The Jazz Messengers • Hard Bop

Columbia/Impex Records IMP6016
Single 180-gram LP



by Guy Lemcoe | December 4, 2013

robably not the first Jazz Messengers album one would reach for -- the group's Blue Note titles are rightly revered -- Hard Bop is nevertheless a quintessential example of the aggressive, hard-driving bop style developing in the late '50s and early '60s. This album, recorded at Columbia’s 30th Street studios on a mid-December weekend in 1956, shortly after pianist and Jazz Messenger co-founder Horace Silver left the group, finds master drummer Art Blakey driving his talented young sidemen through a set of two standards and three originals.

Throughout the proceedings, the spotlight goes to altoist Jackie McLean, who went on to become an important player and major star for Blue Note. Sorely underrated trumpeter Bill Hardman, an especially "hard" hard-bop player with great technique and crisp articulation, went on to achieve some notoriety playing with the likes of Lou Donaldson, Curtis Fuller, Mal Maldron, Charles Mingus and Benny Golson. Nineteen-year-old bassist Jimmy "Spanky" de Brest and pianist Sam Dockery, though not achieving much commercial recognition at the time of this recording, were highly regarded by their peers.

Bill Hardman’s "Cranky Spanky" starts things off with a hard-swinging, aggressive tune showcasing fine solos by McLean and the other sidemen. In particular, Hardman demonstrates his affinity for Clifford Brown-like lines and sound. This is a classic hard-bop anthem, clearly expressing the unique characteristics of the style: often minor-key, up-tempo compositions; a front line of two or more horns usually playing in unison; a joyous spirit to the music; and an attempt to "move" the listener -- literally. The standard "Stella By Starlight" is my favorite cut on the album, with the horns stating the theme emphatically in unison, McLean shining with his emotional, full-sounding alto sax solo, Hardman throwing caution to the wind and turning in a lovely solo, and Dockery following suit with an understated but rocking chorus. Another standard, "My Heart Stood Still," features McLean in a fiery solo, his best of the album -- compact with no wasted notes, aggressive and muscular. Based on his performance here, it’s no wonder he went on to become a major player. Hardman and Dockery do not disappoint either, Dockery especially turning in a particularly nice solo. Blakey’s drums are well captured on this cut, and you can easily hear the natural reverb of the 30th Street studio.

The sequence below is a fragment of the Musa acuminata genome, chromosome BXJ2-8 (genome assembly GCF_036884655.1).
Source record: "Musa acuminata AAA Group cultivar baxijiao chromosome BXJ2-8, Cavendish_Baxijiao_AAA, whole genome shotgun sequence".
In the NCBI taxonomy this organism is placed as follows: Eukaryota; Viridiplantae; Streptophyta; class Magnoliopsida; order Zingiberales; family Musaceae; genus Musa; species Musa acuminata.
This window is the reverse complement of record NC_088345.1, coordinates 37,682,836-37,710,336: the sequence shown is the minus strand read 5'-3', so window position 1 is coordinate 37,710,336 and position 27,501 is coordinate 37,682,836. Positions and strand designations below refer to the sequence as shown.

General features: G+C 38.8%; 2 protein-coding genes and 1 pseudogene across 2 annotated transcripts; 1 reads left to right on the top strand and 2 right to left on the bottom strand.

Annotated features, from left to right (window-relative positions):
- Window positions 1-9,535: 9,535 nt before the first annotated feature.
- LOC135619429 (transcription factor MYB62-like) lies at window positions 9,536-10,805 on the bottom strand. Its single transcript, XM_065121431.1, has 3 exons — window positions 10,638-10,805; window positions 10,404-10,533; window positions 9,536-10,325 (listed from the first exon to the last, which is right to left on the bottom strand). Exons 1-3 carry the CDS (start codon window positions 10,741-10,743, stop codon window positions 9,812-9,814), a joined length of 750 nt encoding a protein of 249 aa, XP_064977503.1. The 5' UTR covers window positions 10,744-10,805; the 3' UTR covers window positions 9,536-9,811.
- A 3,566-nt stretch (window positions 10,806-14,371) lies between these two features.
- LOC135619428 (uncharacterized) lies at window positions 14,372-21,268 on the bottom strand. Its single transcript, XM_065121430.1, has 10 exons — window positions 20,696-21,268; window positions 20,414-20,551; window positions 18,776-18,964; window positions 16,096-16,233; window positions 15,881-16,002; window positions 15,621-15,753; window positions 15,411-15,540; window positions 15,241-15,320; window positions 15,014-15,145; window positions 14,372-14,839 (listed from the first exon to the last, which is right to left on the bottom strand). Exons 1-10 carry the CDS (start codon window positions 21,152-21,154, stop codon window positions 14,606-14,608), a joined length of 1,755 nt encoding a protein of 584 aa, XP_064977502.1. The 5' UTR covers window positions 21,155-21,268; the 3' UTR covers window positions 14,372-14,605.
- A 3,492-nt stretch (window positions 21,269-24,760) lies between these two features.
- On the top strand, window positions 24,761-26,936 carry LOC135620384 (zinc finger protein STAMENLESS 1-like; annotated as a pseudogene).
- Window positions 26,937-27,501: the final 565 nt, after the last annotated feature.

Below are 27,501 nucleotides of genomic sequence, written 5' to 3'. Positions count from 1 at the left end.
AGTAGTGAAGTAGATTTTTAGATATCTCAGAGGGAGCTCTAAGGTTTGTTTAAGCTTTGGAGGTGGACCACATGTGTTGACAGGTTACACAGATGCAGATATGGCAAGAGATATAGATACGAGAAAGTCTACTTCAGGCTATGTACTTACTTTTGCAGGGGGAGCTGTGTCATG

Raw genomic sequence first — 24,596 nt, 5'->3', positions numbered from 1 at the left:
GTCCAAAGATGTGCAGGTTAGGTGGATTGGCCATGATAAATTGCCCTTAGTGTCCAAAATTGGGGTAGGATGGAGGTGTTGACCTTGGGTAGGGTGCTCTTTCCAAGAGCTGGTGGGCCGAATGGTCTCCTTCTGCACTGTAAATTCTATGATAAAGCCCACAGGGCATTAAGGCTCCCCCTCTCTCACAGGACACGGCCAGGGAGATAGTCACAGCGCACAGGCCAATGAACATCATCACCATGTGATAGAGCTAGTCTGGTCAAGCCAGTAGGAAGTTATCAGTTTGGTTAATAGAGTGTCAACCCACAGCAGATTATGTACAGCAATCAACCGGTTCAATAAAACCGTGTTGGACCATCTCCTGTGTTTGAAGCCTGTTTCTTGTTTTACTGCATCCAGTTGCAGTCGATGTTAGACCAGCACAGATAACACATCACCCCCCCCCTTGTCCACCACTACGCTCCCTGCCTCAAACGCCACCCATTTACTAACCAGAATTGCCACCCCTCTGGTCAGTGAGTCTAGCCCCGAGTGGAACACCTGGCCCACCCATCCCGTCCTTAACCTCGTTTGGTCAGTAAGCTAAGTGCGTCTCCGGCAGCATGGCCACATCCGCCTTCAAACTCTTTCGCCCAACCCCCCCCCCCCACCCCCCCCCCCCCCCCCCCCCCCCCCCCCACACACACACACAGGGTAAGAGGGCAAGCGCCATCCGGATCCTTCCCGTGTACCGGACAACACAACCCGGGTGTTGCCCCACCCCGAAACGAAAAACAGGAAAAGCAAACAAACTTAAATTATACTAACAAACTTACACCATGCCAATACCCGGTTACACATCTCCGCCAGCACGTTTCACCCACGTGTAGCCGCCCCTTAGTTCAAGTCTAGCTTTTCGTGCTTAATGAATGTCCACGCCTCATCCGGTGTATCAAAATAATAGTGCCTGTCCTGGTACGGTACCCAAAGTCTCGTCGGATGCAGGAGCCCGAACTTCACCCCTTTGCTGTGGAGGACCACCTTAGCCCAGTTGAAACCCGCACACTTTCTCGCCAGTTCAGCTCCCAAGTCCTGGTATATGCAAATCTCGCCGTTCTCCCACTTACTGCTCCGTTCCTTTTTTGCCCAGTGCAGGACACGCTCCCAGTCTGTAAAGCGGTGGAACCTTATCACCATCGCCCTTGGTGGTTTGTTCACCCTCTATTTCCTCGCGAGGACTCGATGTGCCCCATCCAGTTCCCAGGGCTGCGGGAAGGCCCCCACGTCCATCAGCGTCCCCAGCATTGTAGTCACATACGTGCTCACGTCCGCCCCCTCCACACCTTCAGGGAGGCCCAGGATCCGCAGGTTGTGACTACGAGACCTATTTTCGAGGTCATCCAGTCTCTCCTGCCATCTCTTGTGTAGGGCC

Side two offers two originals, neither of which matches the exuberance heard on the first side. McLean’s "Little Melonae" is disjointed and angular, the spirit of hard bop sacrificed to aimless noodling. "Stanley’s Stiff Chickens" (what a title!) is a rather pedestrian treatment of a simple melody performed in a classic four-to-the-bar style with solos all around. It’s a pleasant enough ride but lacks the excitement that came to characterize hard bop and holds no surprises.

Impex Records, a reincarnation of the well-respected Cisco Music label, has brought this mono recording out of the vaults in a limited edition of 2500 180-gram vinyl copies using ". . .first-generation original master tapes without computer processing of any kind." Mastering guru Kevin Gray along with Robert Pincus cut this LP with minimum EQ, unveiling the sound of the 30th Street studio and capturing all the nuance of the session. The timbre of brass horns, taut drum skins, plucked strings and felt hammers is well preserved. I do not have an original on hand, but I would be surprised if it sounded any better than this. The RTI pressing is as quiet as the proverbial church mouse and the packaging is beautiful -- from the tip-on jacket to the Rudy De Harak cover photo and facsimile six-eye label.

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